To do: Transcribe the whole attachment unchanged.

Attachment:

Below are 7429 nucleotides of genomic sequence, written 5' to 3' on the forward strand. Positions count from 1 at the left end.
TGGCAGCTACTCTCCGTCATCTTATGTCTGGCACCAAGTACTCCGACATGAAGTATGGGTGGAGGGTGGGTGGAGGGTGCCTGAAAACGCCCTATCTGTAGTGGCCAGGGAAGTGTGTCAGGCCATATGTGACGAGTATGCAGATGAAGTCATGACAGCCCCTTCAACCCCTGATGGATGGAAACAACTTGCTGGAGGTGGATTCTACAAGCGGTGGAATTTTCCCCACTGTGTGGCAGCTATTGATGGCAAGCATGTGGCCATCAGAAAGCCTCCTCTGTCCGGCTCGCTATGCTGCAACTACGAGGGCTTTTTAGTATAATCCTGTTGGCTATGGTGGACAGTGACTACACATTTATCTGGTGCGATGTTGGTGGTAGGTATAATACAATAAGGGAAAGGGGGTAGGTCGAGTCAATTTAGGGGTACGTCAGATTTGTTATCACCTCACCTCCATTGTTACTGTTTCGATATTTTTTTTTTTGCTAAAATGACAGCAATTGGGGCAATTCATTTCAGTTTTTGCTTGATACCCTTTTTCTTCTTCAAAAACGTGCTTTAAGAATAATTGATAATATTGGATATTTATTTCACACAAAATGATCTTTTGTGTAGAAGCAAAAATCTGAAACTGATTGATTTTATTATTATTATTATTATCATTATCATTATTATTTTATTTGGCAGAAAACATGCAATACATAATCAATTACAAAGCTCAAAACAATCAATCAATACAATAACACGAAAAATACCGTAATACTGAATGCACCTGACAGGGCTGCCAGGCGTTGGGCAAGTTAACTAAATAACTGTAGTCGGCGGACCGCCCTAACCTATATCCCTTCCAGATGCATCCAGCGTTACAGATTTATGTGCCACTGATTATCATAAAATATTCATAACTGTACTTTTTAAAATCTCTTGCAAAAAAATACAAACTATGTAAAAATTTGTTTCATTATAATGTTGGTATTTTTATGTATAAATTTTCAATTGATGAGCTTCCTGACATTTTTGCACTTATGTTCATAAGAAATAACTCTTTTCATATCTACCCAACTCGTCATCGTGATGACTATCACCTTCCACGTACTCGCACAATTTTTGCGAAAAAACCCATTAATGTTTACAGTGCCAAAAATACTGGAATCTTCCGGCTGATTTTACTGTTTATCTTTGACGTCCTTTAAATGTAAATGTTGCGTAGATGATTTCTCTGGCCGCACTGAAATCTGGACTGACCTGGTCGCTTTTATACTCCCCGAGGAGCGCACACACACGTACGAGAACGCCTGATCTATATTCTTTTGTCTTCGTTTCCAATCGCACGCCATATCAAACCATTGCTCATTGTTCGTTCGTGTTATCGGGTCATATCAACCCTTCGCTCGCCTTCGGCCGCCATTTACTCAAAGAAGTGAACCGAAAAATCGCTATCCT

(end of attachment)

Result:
Below are 7429 nucleotides of genomic sequence, written 5' to 3' on the forward strand. Positions count from 1 at the left end.
TGGCAGCTACTCTCCGTCATCTTATGTCTGGCACCAAGTACTCCGACATGAAGTATGGGTGGAGGGTGGGTGGAGGGTGCCTGAAAACGCCCTATCTGTAGTGGCCAGGGAAGTGTGTCAGGCCATATGTGACGAGTATGCAGATGAAGTCATGACAGCCCCTTCAACCCCTGATGGATGGAAACAACTTGCTGGAGGTGGATTCTACAAGCGGTGGAATTTTCCCCACTGTGTGGCAGCTATTGATGGCAAGCATGTGGCCATCAGAAAGCCTCCTCTGTCCGGCTCGCTATGCTGCAACTACGAGGGCTTTTTAGTATAATCCTGTTGGCTATGGTGGACAGTGACTACACATTTATCTGGTGCGATGTTGGTGGTAGGTATAATACAATAAGGGAAAGGGGGTAGGTCGAGTCAATTTAGGGGTACGTCAGATTTGTTATCACCTCACCTCCATTGTTACTGTTTCGATATTTTTTTTTTTGCTAAAATGACAGCAATTGGGGCAATTCATTTCAGTTTTTGCTTGATACCCTTTTTCTTCTTCAAAAACGTGCTTTAAGAATAATTGATAATATTGGATATTTATTTCACACAAAATGATCTTTTGTGTAGAAGCAAAAATCTGAAACTGATTGATTTTATTATTATTATTATTATCATTATCATTATTATTTTATTTGGCAGAAAACATGCAATACATAATCAATTACAAAGCTCAAAACAATCAATCAATACAATAACACGAAAAATACCGTAATACTGAATGCACCTGACAGGGCTGCCAGGCGTTGGGCAAGTTAACTAAATAACTGTAGTCGGCGGACCGCCCTAACCTATATCCCTTCCAGATGCATCCAGCGTTACAGATTTATGTGCCACTGATTATCATAAAATATTCATAACTGTACTTTTTAAAATCTCTTGCAAAAAAATACAAACTATGTAAAAATTTGTTTCATTATAATGTTGGTATTTTTATGTATAAATTTTCAATTGATGAGCTTCCTGACATTTTTGCACTTATGTTCATAAGAAATAACTCTTTTCATATCTACCCAACTCGTCATCGTGATGACTATCACCTTCCACGTACTCGCACAATTTTTGCGAAAAAACCCATTAATGTTTACAGTGCCAAAAATACTGGAATCTTCCGGCTGATTTTACTGTTTATCTTTGACGTCCTTTAAATGTAAATGTTGCGTAGATGATTTCTCTGGCCGCACTGAAATCTGGACTGACCTGGTCGCTTTTATACTCCCCGAGGAGCGCACACACACGTACGAGAACGCCTGATCTATATTCTTTTGTCTTCGTTTCCAATCGCACGCCATATCAAACCATTGCTCATTGTTCGTTCGTGTTATCGGGTCATATCAACCCTTCGCTCGCCTTCGGCCGCCATTTACTCAAAGAAGTGAACCGAAAAATCGCTATCCT